Urban centers are more prone to flooding than other areas because streets, parking lots, and buildings are impervious, meaning water can’t seep into the ground the way it would in a forest or grassland. Instead, it flows.
Detroit, like many older cities, deals with flowing stormwater by combining it with sewage. This blend is then pumped to treatment plants. During the recent storm, electrical outages and mechanical issues knocked out four of 12 pumps in two major pump stations.
The agency has spent $10 million over the past several years upgrading just these two pump stations, and hundreds of millions more on other improvements. But fully modernizing the sewer system would require building a separate stormwater network at a cost of over $17 billion.
Stormwater infrastructure around the country is aging, and many governments have resorted to Band-Aid solutions instead of building more resilient systems, says Mikhail Chester, an infrastructure and policy researcher at Arizona State University. And mechanical and electrical systems are bound to fail occasionally during major storms, Chester adds.
However, even if the pump stations had worked perfectly, they might not have prevented disastrous flooding.
Detroit’s pumping stations, similar to a lot of stormwater infrastructure, were designed to keep up with a 10-year storm, meaning an amount of rainfall within an hour that has roughly a one in 10 chance of happening in any given year. A 10-year storm in the Detroit area would amount to about 1.7 inches of rainfall in an hour, according to National Weather Service data.
During the June storm, parts of Detroit saw intense levels of rainfall that would be more characteristic of a 1,000-year storm (over 3.7 inches of rain within an hour), far beyond the capacity of the pumping stations, according to the water authority.
But rainfall predictions are based on historical data that might not represent the true odds of major storms, according to Anne Jefferson, a hydrologist at Kent State University. Storms that supposedly have a one in 10 chance of happening in any given year are likely happening more often now because of climate change. And she says few agencies are taking climate change into account in their infrastructure designs.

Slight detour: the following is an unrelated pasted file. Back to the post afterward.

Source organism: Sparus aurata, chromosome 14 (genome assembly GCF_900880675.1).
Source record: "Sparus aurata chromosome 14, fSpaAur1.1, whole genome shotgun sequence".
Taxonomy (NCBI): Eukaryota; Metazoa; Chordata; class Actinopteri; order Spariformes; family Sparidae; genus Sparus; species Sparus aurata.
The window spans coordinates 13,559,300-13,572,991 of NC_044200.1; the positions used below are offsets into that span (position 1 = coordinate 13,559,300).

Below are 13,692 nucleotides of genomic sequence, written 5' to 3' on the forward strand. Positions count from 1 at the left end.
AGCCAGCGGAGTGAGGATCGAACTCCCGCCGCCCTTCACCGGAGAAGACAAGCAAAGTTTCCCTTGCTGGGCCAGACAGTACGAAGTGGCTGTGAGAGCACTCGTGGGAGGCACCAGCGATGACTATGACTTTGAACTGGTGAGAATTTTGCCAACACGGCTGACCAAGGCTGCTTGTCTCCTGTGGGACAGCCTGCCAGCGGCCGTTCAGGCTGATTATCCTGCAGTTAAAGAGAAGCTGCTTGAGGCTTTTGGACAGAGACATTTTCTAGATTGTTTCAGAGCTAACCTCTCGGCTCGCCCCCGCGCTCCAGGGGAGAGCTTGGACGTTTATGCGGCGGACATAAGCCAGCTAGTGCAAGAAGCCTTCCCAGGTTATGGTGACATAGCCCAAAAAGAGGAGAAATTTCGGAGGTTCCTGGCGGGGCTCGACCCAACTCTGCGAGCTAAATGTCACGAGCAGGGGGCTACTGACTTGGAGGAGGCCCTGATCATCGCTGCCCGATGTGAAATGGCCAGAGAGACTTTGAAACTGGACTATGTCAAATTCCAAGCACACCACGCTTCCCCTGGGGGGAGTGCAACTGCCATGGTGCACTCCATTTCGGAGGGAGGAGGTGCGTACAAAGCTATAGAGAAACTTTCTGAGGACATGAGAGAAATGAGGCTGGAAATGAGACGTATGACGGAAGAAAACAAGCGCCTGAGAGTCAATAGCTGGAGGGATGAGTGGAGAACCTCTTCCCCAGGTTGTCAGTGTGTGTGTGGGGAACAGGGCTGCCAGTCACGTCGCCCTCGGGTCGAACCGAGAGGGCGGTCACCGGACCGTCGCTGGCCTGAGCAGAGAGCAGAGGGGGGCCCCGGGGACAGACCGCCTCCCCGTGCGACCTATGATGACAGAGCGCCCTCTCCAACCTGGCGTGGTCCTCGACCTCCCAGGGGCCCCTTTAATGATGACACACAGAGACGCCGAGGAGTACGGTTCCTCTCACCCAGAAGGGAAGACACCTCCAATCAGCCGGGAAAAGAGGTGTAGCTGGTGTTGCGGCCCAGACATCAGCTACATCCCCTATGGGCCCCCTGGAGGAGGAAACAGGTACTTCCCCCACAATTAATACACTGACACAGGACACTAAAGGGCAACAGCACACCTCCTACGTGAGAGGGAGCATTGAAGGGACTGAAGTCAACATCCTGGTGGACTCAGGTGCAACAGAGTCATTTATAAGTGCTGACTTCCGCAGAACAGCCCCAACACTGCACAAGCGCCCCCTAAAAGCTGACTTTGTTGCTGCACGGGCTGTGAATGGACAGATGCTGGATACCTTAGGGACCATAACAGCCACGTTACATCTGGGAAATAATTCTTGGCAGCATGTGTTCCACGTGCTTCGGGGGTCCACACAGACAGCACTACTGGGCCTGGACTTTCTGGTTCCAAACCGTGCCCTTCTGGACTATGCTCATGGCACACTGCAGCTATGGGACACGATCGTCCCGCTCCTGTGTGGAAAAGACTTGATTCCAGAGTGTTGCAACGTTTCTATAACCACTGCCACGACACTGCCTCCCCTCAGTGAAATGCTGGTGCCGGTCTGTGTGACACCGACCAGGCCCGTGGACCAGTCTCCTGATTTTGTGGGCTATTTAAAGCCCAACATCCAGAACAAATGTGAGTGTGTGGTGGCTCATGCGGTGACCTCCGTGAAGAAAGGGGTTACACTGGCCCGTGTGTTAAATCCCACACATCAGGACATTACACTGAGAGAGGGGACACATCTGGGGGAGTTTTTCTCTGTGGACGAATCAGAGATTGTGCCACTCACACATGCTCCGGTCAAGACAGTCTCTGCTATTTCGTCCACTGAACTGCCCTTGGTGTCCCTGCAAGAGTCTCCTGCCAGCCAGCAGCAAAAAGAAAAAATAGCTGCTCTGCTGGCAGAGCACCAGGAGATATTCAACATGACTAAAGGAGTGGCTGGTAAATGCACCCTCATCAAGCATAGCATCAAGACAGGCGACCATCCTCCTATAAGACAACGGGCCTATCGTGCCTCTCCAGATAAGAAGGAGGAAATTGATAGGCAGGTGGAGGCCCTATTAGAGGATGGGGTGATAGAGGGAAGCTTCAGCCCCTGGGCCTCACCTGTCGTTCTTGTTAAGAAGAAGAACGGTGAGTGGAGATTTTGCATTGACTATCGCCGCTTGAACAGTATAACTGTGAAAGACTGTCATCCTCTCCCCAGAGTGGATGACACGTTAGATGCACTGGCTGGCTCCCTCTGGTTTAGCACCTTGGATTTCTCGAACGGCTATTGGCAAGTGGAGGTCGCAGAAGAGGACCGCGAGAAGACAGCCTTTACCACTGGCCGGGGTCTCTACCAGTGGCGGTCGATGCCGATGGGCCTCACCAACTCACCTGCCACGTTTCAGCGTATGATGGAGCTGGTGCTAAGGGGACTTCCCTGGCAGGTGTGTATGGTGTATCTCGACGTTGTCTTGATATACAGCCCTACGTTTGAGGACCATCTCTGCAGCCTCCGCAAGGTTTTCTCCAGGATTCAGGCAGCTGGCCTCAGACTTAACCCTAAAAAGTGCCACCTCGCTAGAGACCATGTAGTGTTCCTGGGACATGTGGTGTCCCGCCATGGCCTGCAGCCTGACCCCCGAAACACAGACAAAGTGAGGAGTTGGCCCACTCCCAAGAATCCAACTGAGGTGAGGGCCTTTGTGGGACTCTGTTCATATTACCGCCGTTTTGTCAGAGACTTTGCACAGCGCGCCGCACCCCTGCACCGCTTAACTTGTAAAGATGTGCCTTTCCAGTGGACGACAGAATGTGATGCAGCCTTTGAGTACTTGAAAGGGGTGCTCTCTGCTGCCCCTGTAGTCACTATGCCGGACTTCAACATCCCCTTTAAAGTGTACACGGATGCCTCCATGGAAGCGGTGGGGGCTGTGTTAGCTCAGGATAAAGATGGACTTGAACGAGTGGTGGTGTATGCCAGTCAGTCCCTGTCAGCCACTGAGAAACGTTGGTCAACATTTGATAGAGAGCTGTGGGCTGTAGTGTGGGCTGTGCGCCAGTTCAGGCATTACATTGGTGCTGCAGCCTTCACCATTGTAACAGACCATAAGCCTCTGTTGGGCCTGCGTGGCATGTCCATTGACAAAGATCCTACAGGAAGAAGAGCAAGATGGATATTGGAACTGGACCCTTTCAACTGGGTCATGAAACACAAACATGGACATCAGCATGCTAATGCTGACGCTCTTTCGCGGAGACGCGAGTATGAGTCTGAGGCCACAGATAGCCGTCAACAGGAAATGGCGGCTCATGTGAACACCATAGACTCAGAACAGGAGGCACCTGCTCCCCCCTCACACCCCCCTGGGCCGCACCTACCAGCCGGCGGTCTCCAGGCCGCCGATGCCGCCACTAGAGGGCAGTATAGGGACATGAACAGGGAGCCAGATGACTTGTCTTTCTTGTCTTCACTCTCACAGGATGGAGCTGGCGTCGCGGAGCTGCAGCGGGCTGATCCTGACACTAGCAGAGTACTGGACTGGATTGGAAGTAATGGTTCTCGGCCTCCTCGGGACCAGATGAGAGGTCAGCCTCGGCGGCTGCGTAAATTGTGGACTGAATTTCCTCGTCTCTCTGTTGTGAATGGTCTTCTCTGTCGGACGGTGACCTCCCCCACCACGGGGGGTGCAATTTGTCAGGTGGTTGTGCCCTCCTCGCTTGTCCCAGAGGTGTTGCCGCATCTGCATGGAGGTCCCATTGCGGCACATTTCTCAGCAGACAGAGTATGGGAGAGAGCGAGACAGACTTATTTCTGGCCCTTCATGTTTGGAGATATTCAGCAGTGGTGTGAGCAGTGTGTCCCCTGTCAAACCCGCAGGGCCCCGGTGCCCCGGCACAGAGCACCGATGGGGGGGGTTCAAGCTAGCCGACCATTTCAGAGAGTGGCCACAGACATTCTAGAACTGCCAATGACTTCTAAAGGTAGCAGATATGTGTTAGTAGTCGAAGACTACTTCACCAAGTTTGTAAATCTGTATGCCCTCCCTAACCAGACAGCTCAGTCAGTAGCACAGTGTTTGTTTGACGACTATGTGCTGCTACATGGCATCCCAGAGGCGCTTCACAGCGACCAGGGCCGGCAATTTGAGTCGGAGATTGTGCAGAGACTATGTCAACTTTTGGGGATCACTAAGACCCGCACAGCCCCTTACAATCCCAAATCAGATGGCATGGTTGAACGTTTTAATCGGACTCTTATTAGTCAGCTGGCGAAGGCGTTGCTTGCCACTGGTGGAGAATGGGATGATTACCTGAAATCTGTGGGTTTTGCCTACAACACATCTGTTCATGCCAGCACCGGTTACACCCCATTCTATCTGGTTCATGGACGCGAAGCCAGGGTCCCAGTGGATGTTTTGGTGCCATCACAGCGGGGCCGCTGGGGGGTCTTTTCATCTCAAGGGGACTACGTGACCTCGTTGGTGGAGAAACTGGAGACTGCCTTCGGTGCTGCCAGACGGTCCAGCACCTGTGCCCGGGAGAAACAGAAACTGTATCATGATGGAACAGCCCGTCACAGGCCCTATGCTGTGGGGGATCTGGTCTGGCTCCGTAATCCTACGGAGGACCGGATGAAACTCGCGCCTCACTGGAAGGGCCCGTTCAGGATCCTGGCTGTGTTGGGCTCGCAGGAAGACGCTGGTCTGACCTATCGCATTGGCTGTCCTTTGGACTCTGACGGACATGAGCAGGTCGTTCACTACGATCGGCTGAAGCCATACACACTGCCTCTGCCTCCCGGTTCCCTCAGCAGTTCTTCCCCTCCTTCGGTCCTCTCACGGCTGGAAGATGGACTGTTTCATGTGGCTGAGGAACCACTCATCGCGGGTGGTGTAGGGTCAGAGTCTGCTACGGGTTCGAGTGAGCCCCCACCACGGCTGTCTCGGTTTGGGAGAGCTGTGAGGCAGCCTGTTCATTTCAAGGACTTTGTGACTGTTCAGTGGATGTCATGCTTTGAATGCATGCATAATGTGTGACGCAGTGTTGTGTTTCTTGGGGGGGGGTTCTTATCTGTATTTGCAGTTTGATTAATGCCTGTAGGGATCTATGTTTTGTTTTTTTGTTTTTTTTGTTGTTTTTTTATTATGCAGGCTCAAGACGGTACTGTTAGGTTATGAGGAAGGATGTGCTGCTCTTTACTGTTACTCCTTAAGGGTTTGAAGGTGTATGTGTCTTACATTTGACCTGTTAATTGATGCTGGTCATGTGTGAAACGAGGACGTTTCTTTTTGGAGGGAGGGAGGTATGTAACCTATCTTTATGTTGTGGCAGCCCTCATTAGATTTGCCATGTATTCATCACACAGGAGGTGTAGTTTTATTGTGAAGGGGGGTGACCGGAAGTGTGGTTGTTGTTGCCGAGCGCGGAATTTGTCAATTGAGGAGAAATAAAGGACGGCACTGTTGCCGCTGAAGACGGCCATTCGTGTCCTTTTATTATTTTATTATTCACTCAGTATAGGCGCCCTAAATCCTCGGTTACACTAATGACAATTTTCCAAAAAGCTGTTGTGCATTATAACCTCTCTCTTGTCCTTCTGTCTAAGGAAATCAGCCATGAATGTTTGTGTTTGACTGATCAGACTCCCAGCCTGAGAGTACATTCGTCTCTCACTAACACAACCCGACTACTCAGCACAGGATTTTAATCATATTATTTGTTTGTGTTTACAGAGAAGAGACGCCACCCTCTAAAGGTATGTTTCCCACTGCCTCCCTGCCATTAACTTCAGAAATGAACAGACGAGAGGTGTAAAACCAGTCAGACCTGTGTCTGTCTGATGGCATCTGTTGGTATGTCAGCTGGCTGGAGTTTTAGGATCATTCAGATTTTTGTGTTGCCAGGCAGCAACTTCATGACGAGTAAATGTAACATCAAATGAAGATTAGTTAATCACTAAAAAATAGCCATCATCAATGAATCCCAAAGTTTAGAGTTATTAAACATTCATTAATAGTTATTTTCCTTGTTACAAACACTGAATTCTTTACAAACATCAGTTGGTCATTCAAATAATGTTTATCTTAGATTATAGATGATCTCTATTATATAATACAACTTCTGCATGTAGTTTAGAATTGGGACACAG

“We’re locking ourselves into a past climate,” Jefferson says.
Governments hoping to account for climate change when designing infrastructure face uncertainty—should they plan for the best-case emissions scenarios or the worst? And how exactly emissions will affect rainfall is difficult to predict.
Planning for bigger storms is an admirable goal, but it’s also costly. Bigger pumps and pipes are more expensive to build and harder to install, says Chester. And price increases aren’t linear, he adds—a pump or pipe with double the capacity will be more than double the price in most cases.
Coastal cities face even more dire climate threats, and some are investing aggressively to stave them off. Tampa, Florida, spent $27 million upgrading pump stations and other infrastructure after major floods in 2015 and 2016, according to the Tampa Bay Times. Some of the upgrades appear to be working—this year at least, the city avoided floods during major storms like Hurricane Elsa.
However, the rising seas along Tampa’s shoreline may soon cover up the pumps’ outlets. If sea levels reach the spot where water is supposed to exit storm pipes, the system won’t be able to remove water from the city.
Some cities are looking to install other features, like storm ponds and rain gardens, to help manage urban flooding. Grassy areas like rain gardens can reduce the volume and speed of excess water, Jefferson says. If enough of these facilities are built in the right places, they can help prevent smaller floods, she adds, but like other stormwater infrastructure, they’re usually not designed to stop flooding during larger storms.